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Asia-Pacific stocks fell even after manufacturing data out of China bounced back to expansion territory.

China’s factory activity in September expanded for the first time since April, according to official data over the weekend. China’s PMI climbed to 50.2 in September from 49.7, beating Reuters’ expectations of 50.0.

China’s markets are closed for the weeklong Golden Week holiday. South Korean and Hong Kong’s markets are also closed for holidays.

Japan’s Nikkei 225 traded 0.31% lower to close at 31,759.88, while the Topix slipped 0.39% to end at 2,314.

Sentiment of Japan’s big manufacturers improved to a score of 9 in the third quarter, up from 5 in the previous three months, the closely-watched central bank tankan survey showed.

Australia’s S&P/ASX 200 was down 0.22% to end at 7,033.2.


Stocks were lower on Monday despite a short-term agreement among U.S. legislators that prevented a government shutdown.

The Dow Jones Industrial Average declined 133 points, or 0.4%. The S&P 500 traded down 0.2%, while the Nasdaq Composite added 0.3%.

The small-cap-focused Russell 2000 fell 1.8% on Monday, pulling it into negative territory for the year, marking the first time it turned negative in 2023. This is seen as an indicator of potential trouble among smaller businesses, and the Russell 2000 is often considered a reflection of the broader economy’s health.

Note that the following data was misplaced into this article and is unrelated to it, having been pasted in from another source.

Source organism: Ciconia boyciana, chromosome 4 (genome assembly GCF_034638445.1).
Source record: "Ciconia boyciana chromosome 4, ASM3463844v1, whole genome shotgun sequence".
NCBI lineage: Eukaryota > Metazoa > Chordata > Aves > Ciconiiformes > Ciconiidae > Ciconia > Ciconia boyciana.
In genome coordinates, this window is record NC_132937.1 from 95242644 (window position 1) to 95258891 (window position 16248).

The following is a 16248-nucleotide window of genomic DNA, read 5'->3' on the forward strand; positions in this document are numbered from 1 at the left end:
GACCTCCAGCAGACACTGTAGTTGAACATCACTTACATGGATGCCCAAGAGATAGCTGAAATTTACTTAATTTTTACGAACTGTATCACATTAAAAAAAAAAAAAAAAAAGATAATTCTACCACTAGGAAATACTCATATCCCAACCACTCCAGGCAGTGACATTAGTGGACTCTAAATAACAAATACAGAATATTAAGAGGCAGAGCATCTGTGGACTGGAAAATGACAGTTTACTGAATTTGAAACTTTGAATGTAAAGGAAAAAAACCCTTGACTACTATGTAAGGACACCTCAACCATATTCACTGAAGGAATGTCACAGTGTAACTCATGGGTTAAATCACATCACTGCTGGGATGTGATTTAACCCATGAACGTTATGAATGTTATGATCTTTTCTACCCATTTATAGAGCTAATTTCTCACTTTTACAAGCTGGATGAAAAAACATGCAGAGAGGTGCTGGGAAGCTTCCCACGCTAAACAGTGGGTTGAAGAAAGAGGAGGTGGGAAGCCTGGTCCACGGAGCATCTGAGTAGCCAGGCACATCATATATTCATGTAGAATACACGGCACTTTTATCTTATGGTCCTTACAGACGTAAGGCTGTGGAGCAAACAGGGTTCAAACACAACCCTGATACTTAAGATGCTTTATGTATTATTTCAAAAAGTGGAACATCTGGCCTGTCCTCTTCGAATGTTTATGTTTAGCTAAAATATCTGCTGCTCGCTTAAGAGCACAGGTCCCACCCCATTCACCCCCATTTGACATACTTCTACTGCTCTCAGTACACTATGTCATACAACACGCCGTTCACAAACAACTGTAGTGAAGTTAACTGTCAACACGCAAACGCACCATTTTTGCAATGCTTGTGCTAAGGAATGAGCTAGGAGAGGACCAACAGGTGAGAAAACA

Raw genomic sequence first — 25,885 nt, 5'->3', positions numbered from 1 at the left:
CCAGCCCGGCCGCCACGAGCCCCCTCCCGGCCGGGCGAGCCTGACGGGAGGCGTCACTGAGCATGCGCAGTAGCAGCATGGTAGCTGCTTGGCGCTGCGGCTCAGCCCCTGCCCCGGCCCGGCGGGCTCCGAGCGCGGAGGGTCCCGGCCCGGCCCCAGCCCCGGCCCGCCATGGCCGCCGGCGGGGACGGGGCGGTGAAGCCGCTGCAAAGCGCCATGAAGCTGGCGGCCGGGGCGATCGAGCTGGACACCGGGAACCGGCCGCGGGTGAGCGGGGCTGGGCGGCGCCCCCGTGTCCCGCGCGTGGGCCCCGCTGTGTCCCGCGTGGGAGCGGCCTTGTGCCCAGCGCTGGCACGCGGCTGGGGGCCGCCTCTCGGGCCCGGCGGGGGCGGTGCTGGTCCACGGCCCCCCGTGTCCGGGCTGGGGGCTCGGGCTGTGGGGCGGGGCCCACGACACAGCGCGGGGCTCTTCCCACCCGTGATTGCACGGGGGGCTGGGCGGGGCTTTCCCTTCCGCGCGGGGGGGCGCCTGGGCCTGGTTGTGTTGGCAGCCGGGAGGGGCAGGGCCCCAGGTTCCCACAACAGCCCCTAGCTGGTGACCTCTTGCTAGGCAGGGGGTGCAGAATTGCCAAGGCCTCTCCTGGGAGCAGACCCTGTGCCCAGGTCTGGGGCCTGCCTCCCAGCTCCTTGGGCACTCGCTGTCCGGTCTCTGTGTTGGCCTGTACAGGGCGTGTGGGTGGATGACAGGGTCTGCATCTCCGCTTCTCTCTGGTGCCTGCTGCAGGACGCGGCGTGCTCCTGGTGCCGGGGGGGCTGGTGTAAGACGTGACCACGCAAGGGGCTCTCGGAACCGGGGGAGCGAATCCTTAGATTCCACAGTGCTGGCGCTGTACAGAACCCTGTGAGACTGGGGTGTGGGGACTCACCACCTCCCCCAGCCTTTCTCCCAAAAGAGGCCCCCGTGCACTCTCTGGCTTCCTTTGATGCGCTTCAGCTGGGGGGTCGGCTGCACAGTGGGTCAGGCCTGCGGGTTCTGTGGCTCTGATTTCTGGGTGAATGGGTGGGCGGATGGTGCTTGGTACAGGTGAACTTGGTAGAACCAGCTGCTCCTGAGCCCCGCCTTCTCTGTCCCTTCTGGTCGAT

Discover was the top gainer in the S&P 500, with its shares up 5%. Health-care company Viatris and DXC Technology also saw gains of 3.8% and 3.5%, respectively.

Technology and communication services were the only sectors showing positivity in the broad market index, with communication services up 0.7% and the tech sector trading 0.5% higher.


Oil prices dropped approximately 2% on Monday, reaching a three-week low due to the expiry of a higher-priced Brent contract, a stronger U.S. dollar, and profit-taking. Concerns over increasing crude supplies and the impact of high interest rates on demand contributed to the decline.

Brent futures for December delivery, on its first day as the front-month contract, settled $1.49, or 1.6%, lower at $90.71 per barrel. This marked a 5% drop from the price at which the November contract expired on Friday, representing the largest daily percentage decline for the Brent front-month contract since early May.

U.S. West Texas Intermediate crude (WTI) also experienced a decline, falling $1.97, or 2.2%, to settle at $88.82 per barrel.

The decline in oil prices came as some traders opted to take profits following a nearly 30% increase in crude prices to 10-month highs during the third quarter.

Meanwhile, gold continued its sixth consecutive session of decline, reaching a nearly seven-month low. This was attributed to the strength of the U.S. dollar and the anticipation of higher U.S. interest rates, which diminished the appeal of gold.

Spot gold dropped by 0.8% to $1,835.40 per ounce, its lowest level since March 10, while U.S. gold futures slipped by 0.7% to $1,853.00.

The above analysis is only for the views of market researchers and is for reference only and is not regarded as a specific investment suggestion.

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